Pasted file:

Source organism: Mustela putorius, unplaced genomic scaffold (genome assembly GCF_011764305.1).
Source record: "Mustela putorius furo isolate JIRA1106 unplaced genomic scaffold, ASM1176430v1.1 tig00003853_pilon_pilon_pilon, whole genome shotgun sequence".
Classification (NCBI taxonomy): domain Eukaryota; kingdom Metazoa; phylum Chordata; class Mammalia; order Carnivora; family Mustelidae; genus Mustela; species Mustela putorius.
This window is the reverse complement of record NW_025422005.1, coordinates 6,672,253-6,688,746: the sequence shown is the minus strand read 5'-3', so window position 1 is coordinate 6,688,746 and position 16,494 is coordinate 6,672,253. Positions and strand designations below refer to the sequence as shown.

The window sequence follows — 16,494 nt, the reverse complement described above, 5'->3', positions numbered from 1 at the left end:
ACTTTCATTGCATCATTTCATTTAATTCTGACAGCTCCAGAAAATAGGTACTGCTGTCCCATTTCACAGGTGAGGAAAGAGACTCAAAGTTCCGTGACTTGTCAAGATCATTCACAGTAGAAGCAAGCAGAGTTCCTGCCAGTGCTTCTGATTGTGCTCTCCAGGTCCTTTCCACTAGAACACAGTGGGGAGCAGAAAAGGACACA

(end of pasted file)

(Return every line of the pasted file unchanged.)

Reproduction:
Source organism: Mustela putorius, unplaced genomic scaffold (genome assembly GCF_011764305.1).
Source record: "Mustela putorius furo isolate JIRA1106 unplaced genomic scaffold, ASM1176430v1.1 tig00003853_pilon_pilon_pilon, whole genome shotgun sequence".
Classification (NCBI taxonomy): domain Eukaryota; kingdom Metazoa; phylum Chordata; class Mammalia; order Carnivora; family Mustelidae; genus Mustela; species Mustela putorius.
This window is the reverse complement of record NW_025422005.1, coordinates 6,672,253-6,688,746: the sequence shown is the minus strand read 5'-3', so window position 1 is coordinate 6,688,746 and position 16,494 is coordinate 6,672,253. Positions and strand designations below refer to the sequence as shown.

The window sequence follows — 16,494 nt, the reverse complement described above, 5'->3', positions numbered from 1 at the left end:
ACTTTCATTGCATCATTTCATTTAATTCTGACAGCTCCAGAAAATAGGTACTGCTGTCCCATTTCACAGGTGAGGAAAGAGACTCAAAGTTCCGTGACTTGTCAAGATCATTCACAGTAGAAGCAAGCAGAGTTCCTGCCAGTGCTTCTGATTGTGCTCTCCAGGTCCTTTCCACTAGAACACAGTGGGGAGCAGAAAAGGACACA